Security and Technology Prevention Tips
In addition to training and educating your staff and putting company policies and processes in place to protect your organization from email phishing, check in with your technology vendors and IT team to ensure they are utilizing these best practices to protect your organization:
1. Multifactor Authentication
Basic multifactor authentication would have stopped the example of the CFO’s email being used in the fraud scheme example earlier in this post. With multifactor authentication, the CFO would have received a text verifying whether the second login to her account was legitimate. It may have also stopped the hacker from accessing the account at all if it required a verification code that only the CFO received via text message.
2. Geo-IP Filtering/Geo-Blocking
Matt recommends that all of his clients set up geo-IP filtering software to block access to all IP addresses outside of the US. For example, if the attacker in the example earlier lived in Russia, they would not have been able to get back into the network and email system because their IP address would have been blocked. Geo-IP Filtering can be set up down to the zip code level depending on your organization’s specific security needs.
3. Data Recovery and Business Continuity Plan
The most important thing you can do to mitigate the impact of a cyber security breach of any kind is to ensure you have a plan to recover your patient data and seamlessly operate your facility in the event of a data breach. Matt suggests taking daily snapshots of the data in your core systems such as your patient portal, web servers, and EHRs and storing data backups offsite. It is crucial to avoid storing your data backups on the same network that could get attacked. The best backup storage solution is one that is not accessible by end users. This prevents your backup data from being encrypted and infected. An off-the-radar data backup enables easy data recovery so patient care and normal operations (and thus revenue flow) is not interrupted.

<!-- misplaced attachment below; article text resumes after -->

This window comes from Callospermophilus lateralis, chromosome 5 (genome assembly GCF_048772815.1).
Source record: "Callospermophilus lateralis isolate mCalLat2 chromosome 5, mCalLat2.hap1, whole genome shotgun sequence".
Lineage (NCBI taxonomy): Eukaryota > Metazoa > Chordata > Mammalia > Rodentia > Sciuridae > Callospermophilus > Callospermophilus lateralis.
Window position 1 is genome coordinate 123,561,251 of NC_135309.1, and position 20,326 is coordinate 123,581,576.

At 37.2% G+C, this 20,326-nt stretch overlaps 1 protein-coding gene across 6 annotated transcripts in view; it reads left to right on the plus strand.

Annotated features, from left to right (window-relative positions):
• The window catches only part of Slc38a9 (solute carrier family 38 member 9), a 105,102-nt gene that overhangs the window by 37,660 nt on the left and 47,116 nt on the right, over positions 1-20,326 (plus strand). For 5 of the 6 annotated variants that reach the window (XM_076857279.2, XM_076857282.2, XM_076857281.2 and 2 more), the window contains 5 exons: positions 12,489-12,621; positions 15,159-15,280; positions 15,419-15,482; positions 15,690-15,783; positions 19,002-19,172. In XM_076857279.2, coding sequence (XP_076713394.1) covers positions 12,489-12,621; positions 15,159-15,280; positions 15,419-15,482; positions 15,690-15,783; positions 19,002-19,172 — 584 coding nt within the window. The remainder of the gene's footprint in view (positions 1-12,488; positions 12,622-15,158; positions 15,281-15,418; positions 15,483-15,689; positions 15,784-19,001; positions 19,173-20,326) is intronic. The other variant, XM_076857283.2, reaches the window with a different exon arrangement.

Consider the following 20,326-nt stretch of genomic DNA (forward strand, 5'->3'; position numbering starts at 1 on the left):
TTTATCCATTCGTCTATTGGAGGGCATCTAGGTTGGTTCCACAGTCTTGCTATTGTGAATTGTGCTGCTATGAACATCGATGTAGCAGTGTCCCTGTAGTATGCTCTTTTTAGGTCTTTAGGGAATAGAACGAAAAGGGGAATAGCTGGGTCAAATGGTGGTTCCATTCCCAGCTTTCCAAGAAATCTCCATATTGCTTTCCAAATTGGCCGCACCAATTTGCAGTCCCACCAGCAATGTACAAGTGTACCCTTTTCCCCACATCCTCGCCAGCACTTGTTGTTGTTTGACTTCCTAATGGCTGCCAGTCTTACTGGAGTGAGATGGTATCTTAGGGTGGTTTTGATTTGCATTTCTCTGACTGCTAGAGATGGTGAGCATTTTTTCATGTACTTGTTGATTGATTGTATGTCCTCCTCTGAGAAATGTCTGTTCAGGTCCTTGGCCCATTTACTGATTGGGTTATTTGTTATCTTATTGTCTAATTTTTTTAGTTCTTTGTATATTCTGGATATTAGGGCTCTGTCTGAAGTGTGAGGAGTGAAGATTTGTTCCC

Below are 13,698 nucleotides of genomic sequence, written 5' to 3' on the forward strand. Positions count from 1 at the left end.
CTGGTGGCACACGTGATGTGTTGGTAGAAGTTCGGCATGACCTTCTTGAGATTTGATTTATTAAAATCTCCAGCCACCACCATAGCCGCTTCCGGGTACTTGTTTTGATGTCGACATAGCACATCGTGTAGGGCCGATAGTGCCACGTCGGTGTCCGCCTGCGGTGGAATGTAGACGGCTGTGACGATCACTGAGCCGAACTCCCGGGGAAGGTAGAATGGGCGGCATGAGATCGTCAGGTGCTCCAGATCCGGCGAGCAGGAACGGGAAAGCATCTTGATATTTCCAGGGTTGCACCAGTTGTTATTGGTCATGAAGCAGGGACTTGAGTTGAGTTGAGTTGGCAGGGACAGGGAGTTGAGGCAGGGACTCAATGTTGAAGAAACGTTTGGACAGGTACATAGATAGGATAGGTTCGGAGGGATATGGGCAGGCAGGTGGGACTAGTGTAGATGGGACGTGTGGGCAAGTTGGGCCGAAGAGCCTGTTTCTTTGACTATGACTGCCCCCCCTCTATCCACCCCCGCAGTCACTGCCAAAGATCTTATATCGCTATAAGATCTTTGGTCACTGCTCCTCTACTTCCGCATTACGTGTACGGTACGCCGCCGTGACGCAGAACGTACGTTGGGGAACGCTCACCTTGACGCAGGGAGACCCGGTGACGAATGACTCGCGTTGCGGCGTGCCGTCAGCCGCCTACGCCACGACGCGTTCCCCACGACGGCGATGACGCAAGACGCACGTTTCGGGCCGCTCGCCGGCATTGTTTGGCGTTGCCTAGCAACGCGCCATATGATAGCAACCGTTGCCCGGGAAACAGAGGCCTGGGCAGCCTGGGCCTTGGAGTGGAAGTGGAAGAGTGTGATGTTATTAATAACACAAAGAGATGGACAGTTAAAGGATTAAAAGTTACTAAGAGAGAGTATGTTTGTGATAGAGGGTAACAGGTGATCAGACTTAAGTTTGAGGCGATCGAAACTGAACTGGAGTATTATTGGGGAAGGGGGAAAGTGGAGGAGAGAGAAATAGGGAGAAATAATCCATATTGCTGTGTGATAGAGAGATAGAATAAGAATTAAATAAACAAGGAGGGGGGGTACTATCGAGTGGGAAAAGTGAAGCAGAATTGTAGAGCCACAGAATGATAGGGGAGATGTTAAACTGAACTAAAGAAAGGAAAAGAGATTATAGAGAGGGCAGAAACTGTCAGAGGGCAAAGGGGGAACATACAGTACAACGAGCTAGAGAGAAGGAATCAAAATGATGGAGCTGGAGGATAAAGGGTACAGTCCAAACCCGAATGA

4. Endpoint Detection and Response (EDR) + Security Operation Center (SOC)
Matt recommends implementing a robust EDR/SOC solution to monitor any odd access to any of your organization’s core systems. Think ADT security for your house, but for your data. These solutions employ real people who look into any odd patterns in access to systems like your EMR or Citrix. This involves an actual human reviewing any anomalies in your data patterns that are flagged (e.g. someone accessing data from another country or two IP addresses logging into the same account at the same time). Monitoring solutions like these help prevent, detect, analyze, and respond to security incidents of all kinds.
Email phishing is one of the most common cybersecurity threats our cybersecurity partner True North ITG sees in the field. The key to staying ahead of these threats is combining training, education, policy, and technology solutions to protect your organization, prevent cybersecurity incidents, and mitigate the impact of any incidents that occur. A little awareness and a proactive approach can make all the difference to protect patient and employee data and reduce risk for your healthcare organization.
About True North ITG
True North ITG is a Healthcare IT and Cloud Service Provider that helps business stakeholders improve their bottom line. True North’s Consulting, Cloud Hosting, and IT solutions help healthcare businesses navigate technology challenges to reach full IT maturity and gain a competitive advantage through agile, efficient, cost effective, and secure technology solutions. Learn more at: https://www.True Northitg.com/.